Response: Keats Out of Bounds
This brief response essay attempts to capture the overarching themes and sentiments of this collection while also commenting on the scope of popular culture in general and noting how gender might inflect a discussion of Keats’s contemporary relevance.
Response: Keats Out of Bounds
1. Midway through Bridget Jones’s Diary (Sharon Maguire’s 2001 film based on Helen Fielding’s 1996 novel of the same name), the eponymous character, played by Renée Zellweger, finds herself enjoying a gorgeous day on the water near a country hotel. Rowing a small boat, she is flanked in another by Daniel Cleaver (Hugh Grant), her caddish boss with whom she is having a fling. The two urbanites look out of place in such a rustic setting, but their tacky and obviously drunken behavior has its charm. Indeed, a short distance away, even the restrained Mark Darcy (Colin Firth) who sullenly pilots a third boat, envies the fun the other two are having; he is stuck with his with his icy girlfriend Natasha (Embeth Davidtz), who ignores the natural beauty around her and focuses on work papers—that is, until Bridget and Daniel’s rowdiness elicits a sneer from her. Mark, like his Austenian namesake (and Firthian specialty), is destined to be Mr. Wrong until he’s Mr. Right, so, for the moment, he insincerely echoes Natasha’s disapproval. Still, his face betrays a muted longing for the frolicsome Bridget.
2. Bridget and Daniel’s antics are full of laughs and splashes and a reference to 1997’s Titanic. All of that feels quite expected. Less so is Bridget’s botched but emphatically-delivered non-sequitur from Keats’s "To Autumn": “Season of mists and… mellow fruitlessness!!!”  Daniel, chomping on a cigarette, shares her exuberance: “Ah, f— me, I love Keats!” Then he launches into a bawdy limerick (“There was a young woman from Ealing!”).
3. This Keatsian moment is brief, but it bears comment, especially in the context of the present essay collection on Keats and popular culture. What is "To Autumn" doing here—in the summer, in a boat, with a couple of sozzled yuppies?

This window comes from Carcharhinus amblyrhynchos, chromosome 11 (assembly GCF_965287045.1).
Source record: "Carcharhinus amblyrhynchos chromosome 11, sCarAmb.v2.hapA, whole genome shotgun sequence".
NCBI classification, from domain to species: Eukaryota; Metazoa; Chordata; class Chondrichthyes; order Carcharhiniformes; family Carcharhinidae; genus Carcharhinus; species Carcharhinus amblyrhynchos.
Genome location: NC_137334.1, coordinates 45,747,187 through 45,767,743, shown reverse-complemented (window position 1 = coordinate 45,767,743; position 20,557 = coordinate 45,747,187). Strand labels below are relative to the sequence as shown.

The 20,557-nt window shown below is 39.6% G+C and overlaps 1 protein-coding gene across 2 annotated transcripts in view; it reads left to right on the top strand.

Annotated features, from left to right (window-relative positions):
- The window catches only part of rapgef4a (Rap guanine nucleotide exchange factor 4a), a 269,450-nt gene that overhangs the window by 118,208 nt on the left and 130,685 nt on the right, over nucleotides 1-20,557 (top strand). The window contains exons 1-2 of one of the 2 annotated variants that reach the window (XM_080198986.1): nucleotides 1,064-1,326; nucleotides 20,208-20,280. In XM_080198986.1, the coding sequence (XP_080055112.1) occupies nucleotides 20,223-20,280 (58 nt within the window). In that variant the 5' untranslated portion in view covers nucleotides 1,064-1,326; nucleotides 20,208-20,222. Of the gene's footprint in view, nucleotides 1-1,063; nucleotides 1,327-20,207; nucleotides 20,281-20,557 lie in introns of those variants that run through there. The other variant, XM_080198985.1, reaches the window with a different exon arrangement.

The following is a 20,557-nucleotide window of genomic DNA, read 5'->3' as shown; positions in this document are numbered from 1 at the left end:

4. For one thing, there’s the cachet of knowing Keats. Bridget and Daniel work in publishing, and such a display—even in mockery, as here—suggests their status and erudition. For another, it is a proclamation of belonging: Bridget may be a Londoner, but if she can wield her university education in a way that makes nature legible, then she needn’t feel lost in the rustic realm. Never mind that Keats is arguably the wrong poet for such a green-Romantic purpose and that the season and locale ill suit the poem.
5. Add to that the Keatsiness of Bridget, the smart but hapless chronicler of personal experience who fairly fumbles her way to success—the cash-strapped resident of London who struggles with insecurity, self-knowledge, family, love, and professional direction. In this way, even if "To Autumn" is the wrong poem, Bridget’s affinity for Keats makes good sense.
6. And, of course it also matters that she misquotes the poem, substituting “fruitlessness” for Keats’s “fruitfulness.” Whereas Keats’s autumn is a time of bounty (and for the sake of brevity I am deliberately ignoring the poem’s well-noted ambivalences and political contingencies here), Bridget’s harvest is empty-handed. It is in this context that the quote works best. Bridget’s season with Daniel, soon to end when she finds him with another woman, is indeed “mellow fruitlessness”—that is, quite easy but ultimately pointless. Daniel does little to combat this idea in the moment, effectively measuring his lack of worth by discarding Keats for substance-less vulgarity, but Bridget is too misty and besotted to see it. (Similarly, while the film’s original script does not include the "To Autumn" quotation, it does have Bridget proposing a visit to the house that allegedly inspired The Eve of St Agnes, to which Daniel responds by dissing Keats, homophobically, as a “frightful nancy-boy” (Fielding 79). Bridget’s more fruitful harvest remains to be sought abroad, and her misquotation means more than she means it to.